Whether a Corbyn government, if it were elected, would be able to implement its programme in the face of the immense opposition it would face is another matter. Corbyn has so far repeatedly defied predictions by overcoming every obstacle in his path. Whether as Prime Minister he would be able to go on doing so is a question only the future can tell.

What is beyond doubt however is that a Corbyn government must be tried. The alternative is that the crisis becomes entrenched and deepens, in which case other, altogether more alarming forces might start to emerge. Already what looks like the early signs of this are there.

Gramsci put it best: The crisis consists precisely in the fact that the old is dying and the new cannot be born; in this interregnum a great variety of morbid symptoms appear.”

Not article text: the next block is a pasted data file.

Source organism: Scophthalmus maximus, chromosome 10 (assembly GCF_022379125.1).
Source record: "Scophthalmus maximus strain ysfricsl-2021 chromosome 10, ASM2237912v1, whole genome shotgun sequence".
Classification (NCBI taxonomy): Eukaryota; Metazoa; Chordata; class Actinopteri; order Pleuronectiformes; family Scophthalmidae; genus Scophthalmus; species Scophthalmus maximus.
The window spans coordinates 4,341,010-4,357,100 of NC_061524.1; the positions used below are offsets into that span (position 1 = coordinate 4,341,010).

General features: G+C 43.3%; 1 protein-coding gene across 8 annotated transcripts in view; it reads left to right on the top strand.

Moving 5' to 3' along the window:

In Britain – as any reader of British newspapers knows – the “morbid symptoms” are currently there in abundance.

Alexander Mercouris is a political commentator and editor of The Duran.

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59 comments for “Letter from Britain—Lost in a Brexit Maze: a Baffled Political Class Dreads the Prospect of Jeremy Corbyn

  1. David G
    August 6, 2018 at 18:17

    I didn’t respond to this excellent article when I first read it, but it’s been springing to mind ever since.

    So as long as comments are still open: Thanks to Alexander Mercouris and CN!

  2. August 3, 2018 at 23:57

    So good. Had to send some money your way. Thank you!

  3. Back to Earth
    August 3, 2018 at 10:52

    Neoliberalism must end! It’s a complete economic fabrication absent of anything based in reality! This is madness that it go on for another day! And it certainly shouldn’t be taught in mainstream university classrooms! Too many understand the true operational reality of how the economy works. It’s time to stop acting like children about something so important.